Qantas has completed a direct Heathrow to Sydney test flight as it gathers important data about the feasibility of routine ultra-long-haul services. The flight, QF7879, was operated by a brand-new Boeing 787-9, registration VH ZNJ, named Longreach.
With 43 ‘passengers’ – mainly Qantas employees – and ten crew on board it was airborne from Heathrow at 6.09am on Thursday November 14 and touched down at Sydney 19 hours and 19 minutes later where the local time was 12.28pm.
It follows the non-stop New York to Sydney flight last month as the second of three research flights aim at improving crew and passenger wellbeing on ultra-long-haul services under consideration.
Qantas said the direct flight reduced total travel time by around two hours compared with current one-stop services from the east coast of Australia. It is only the second time any commercial airline has flown this route non-stop, after Qantas flew a near-empty 747-400 in 1989.
The new Dreamliner was met by more than 1,000 Qantas employees to mark the flying kangaroo’s 99th birthday and kick off 12 months of celebrations as it heads towards its centenary in November 2020.
Qantas chairman, Richard Goyder, said: “Qantas is a national icon because it’s been such a big part of Australian life for so long.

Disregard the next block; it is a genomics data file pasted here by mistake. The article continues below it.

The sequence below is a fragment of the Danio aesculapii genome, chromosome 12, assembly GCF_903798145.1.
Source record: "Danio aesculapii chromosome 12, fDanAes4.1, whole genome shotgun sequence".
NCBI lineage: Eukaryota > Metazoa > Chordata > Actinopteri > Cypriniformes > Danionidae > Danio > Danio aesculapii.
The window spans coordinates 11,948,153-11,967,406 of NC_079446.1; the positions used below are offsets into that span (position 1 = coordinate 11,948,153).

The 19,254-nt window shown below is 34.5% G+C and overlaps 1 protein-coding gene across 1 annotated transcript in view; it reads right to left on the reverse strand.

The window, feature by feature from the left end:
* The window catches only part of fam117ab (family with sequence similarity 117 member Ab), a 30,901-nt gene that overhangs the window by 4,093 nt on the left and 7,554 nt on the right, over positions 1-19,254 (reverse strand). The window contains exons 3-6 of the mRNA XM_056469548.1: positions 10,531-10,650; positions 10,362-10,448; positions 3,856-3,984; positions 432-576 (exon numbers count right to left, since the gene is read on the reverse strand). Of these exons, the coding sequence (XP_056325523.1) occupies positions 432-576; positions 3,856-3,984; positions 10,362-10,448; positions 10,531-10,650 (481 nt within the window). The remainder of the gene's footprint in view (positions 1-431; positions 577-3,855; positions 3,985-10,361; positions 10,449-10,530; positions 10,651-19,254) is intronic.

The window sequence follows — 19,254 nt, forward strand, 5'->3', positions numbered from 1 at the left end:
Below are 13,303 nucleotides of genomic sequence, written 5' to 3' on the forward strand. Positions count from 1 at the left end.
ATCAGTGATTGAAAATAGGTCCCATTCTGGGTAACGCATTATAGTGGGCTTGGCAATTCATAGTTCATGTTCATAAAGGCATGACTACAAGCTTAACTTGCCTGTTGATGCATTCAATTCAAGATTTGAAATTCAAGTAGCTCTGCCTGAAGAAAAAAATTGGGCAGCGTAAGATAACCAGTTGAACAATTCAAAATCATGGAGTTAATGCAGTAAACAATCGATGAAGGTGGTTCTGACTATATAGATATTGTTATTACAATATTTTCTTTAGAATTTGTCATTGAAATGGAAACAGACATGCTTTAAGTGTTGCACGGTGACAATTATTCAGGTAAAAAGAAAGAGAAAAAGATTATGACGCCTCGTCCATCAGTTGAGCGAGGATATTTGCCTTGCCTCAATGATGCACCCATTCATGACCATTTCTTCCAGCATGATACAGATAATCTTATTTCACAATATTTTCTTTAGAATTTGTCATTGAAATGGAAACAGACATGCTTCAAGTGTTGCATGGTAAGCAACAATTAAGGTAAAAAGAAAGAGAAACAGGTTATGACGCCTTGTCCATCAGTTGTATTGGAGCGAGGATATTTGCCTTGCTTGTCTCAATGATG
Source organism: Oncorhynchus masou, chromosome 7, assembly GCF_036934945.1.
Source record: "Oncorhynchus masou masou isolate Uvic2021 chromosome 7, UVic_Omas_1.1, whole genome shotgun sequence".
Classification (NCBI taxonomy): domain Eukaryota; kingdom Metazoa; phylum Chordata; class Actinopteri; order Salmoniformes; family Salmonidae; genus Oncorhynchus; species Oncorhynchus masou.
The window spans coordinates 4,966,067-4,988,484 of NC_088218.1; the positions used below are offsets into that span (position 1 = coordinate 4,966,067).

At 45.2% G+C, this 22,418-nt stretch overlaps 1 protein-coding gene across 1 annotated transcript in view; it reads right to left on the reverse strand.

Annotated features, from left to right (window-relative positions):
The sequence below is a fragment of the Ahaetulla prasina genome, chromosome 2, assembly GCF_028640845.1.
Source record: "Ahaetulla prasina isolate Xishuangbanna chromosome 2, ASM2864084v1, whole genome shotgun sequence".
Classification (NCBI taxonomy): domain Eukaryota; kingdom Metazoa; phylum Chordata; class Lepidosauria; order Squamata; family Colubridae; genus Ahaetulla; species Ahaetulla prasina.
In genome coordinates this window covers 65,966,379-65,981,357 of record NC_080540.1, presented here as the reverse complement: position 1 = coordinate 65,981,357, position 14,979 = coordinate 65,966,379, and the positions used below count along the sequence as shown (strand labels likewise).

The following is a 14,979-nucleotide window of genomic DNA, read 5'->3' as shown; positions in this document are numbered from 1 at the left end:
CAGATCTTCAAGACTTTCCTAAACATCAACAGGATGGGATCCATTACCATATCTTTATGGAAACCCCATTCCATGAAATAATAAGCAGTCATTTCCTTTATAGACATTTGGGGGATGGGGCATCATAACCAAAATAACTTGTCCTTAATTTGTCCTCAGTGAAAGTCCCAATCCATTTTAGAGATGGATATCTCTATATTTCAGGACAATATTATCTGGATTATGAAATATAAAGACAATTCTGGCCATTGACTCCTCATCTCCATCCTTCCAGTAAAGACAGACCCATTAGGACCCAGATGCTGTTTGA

“We started in outback Queensland carrying mail and a few passengers in the 1920s. We grew as Australia grew, and we’ve had important support roles during wars, national disasters and celebrations. Our founders talked about overcoming the tyranny of distance and through the years we’ve moved from bi-planes, to single wing, to jets to help bring things closer.”
Qantas Group CEO Alan Joyce added: “Almost a century after our first flight, Qantas and Jetstar carry more than 50 million people around this country and the globe each year. I’m sure that would amaze our three founders, who held the early board meetings of this company at the local tailor’s shop because it was the longest table they could find.”
“A lot of Australians saw the world for the first time on a flying kangaroo. And a lot of migrants started their life in Australia when they first stepped on a Qantas plane.
“There are so many amazing Qantas stories that also tell the story of modern Australia. We want our centenary to be a celebration of those stories as well as how we’ll be part of taking the spirit of Australia further in the years ahead,” added Mr Joyce.